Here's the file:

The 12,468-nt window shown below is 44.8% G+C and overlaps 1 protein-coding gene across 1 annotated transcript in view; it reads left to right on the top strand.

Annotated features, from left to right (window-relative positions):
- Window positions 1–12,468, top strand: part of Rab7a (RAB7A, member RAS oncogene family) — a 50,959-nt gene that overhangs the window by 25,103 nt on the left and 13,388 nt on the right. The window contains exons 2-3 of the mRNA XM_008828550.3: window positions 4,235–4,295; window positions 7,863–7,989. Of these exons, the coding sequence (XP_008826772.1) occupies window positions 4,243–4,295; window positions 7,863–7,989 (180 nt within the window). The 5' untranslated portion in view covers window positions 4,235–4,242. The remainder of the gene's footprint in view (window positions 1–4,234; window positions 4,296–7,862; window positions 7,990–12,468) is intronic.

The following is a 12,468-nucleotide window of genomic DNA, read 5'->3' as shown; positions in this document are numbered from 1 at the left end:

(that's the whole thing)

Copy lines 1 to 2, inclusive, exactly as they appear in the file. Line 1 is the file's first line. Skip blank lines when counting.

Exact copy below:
The 12,468-nt window shown below is 44.8% G+C and overlaps 1 protein-coding gene across 1 annotated transcript in view; it reads left to right on the top strand.

Annotated features, from left to right (window-relative positions):